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A Note on Impact of Smoking on Lungs Diseases

Stephan Bandelow*

Department of Sports, Exercise and Health Sciences, Loughborough University, UK

*Corresponding Author:
Stephan Bandelow
Department of Sports
Exercise and Health Sciences
Loughborough University

Received: 13-March-2022, Manuscript No. Jnhs- 22-58712; Editor assigned: 19- March -2022, Pre QC No. P-58712; Reviewed: 23- March -2022, QC No. Q-58712; Revised: 28- March -2022, Manuscript No. R-58712; Published: DOI:10.4172/ JNHS.2022.8.015


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Smoking, Muscle, Airways


Cigarette smoking harms nearly every organ of the body, causes many diseases, and reduces smokers' overall health. Quitting smoking reduces your risk of smoking-related diseases and can extend your life.

Smoking and death

Cigarette smoking is the leading preventable cause of death in the United States. Cigarette smoking kills over 480,000 people in the United States each year. This equates to nearly one in every five deaths. Every year, smoking kills more people than the following causes combined:

• The Human Immunodeficiency Virus (HIV) (HIV)

• Use of illegal drugs

• Use of alcoholic beverages

• Injuries caused by motor vehicles

• Incidents involving firearms

More than ten times as many Americans have died prematurely as a result of cigarette smoking as have died in all of the United States' wars combined. Smoking is responsible for approximately 90% (or 9 out of 10) of all lung cancer deaths. Every year, lung cancer kills more women than breast cancer. Smoking is responsible for approximately 80% (or 8 out of 10) of all deaths from chronic obstructive pulmonary disease (COPD). Cigarette smoking raises the risk of death from any cause in both men and women. In the United States, the risk of dying from cigarette smoking has increased over the last 50 years.

Cigarette smoking and increased health risks

Smokers are more likely to develop heart disease, stroke, and lung cancer than non-smokers [1-5]. According to estimates, smoking increases the risk of coronary heart disease by 2 to 4 times. Men are 25 times more likely than women to develop lung cancer. Women are 25.7 times more likely than men to develop lung cancer. Smoking has been linked to poor overall health, increased absenteeism from work, and increased health-care utilisation and cost.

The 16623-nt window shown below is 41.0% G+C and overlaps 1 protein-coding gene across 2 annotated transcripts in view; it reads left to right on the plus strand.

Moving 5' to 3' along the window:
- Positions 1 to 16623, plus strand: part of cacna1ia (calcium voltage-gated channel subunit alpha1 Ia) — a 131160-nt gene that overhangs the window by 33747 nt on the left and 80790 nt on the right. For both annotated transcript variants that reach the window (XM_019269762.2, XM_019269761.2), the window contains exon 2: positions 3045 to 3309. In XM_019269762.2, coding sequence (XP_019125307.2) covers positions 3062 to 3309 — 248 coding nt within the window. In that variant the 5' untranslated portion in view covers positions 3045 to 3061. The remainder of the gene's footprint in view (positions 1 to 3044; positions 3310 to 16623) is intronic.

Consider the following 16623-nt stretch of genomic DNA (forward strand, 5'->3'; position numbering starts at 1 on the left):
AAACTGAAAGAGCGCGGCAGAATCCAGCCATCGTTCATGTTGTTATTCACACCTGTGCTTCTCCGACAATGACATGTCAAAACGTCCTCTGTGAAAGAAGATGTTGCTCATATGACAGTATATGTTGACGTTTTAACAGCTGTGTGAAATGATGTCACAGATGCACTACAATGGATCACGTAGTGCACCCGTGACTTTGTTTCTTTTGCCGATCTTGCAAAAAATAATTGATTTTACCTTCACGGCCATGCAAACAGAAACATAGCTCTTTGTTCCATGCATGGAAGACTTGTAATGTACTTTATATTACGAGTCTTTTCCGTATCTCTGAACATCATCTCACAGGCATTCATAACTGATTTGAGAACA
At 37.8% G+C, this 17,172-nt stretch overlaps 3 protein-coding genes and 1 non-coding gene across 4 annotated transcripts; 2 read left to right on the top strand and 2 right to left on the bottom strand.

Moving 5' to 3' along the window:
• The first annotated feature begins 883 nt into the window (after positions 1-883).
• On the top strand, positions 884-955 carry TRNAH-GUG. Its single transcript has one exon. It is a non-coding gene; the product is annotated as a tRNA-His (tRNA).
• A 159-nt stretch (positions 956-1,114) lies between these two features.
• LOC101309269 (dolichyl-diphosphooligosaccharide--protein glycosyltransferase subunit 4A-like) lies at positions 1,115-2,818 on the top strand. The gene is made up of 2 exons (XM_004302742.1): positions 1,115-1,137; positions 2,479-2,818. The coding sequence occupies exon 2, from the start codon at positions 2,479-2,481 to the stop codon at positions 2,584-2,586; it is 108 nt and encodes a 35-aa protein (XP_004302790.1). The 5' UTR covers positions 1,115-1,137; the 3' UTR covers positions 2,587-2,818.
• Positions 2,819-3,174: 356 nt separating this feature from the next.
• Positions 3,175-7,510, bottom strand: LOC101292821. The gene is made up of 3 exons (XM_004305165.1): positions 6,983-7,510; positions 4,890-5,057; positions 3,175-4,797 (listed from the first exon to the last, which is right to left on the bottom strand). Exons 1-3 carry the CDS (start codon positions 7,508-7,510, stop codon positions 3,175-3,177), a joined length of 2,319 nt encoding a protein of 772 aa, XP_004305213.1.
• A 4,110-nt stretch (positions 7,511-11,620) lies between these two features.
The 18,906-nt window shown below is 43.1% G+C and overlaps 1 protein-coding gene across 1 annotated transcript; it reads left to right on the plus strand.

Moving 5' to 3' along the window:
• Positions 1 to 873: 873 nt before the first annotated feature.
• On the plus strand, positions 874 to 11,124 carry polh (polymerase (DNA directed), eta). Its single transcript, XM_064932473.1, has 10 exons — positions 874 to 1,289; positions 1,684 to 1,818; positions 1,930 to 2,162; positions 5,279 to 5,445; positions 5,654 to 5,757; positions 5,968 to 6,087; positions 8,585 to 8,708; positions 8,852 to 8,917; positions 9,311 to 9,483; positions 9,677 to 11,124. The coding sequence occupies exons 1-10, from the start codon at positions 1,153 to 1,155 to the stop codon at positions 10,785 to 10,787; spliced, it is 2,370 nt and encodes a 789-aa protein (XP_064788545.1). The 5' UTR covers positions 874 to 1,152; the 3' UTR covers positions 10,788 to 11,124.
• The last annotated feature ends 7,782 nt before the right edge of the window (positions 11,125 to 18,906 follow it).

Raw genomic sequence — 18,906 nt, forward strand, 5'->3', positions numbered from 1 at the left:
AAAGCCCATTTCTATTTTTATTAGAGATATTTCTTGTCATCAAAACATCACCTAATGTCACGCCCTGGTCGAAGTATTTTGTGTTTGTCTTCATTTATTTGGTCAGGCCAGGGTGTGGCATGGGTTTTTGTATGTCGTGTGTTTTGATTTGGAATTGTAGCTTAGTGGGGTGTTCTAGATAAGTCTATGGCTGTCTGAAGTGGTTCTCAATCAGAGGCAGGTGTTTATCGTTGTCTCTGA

Smoking and respiratory disease

Smoking can damage your airways and the small air sacs (alveoli) in your lungs, causing lung disease. COPD, which includes emphysema and chronic bronchitis, is one of the lung diseases caused by smoking. The majority of lung cancer cases are caused by cigarette smoking. If you have asthma, tobacco smoke can cause an attack or aggravate an existing one. Smokers are 12 to 13 times more likely than non-smokers to die from COPD.

Smoking and other health risks

Tobacco use harms nearly every organ of the body and has a negative impact on a person's overall health. Smoking can make it more difficult for a woman to conceive. It can also have an impact on her baby's health both before and after birth. Tobacco use raises the chances of:

• Premature (early) birth

• Stillbirth (death of the baby before birth)

• Birth weight is too light

• The syndrome of unexpected infant death (known as SIDS or crib death)

• Ectopic pregnancy

• Infants with orofacial clefts

Smoking increases your chances of developing cataracts (clouding of the eye's lens, which makes it difficult to see). It is also capable of causing age-related macular degeneration (AMD). AMD is caused by damage to a small area near the centre of the retina, which is the part of the eye required for central vision. Tobacco use is a cause of type 2 diabetes mellitus and can make it difficult to control. Active smokers have a 30–40% higher risk of developing diabetes than non-smokers. Smoking has a wide range of negative effects on the body, including inflammation and lowered immune function. Rheumatoid arthritis is caused by smoking.

Conflict of Interest



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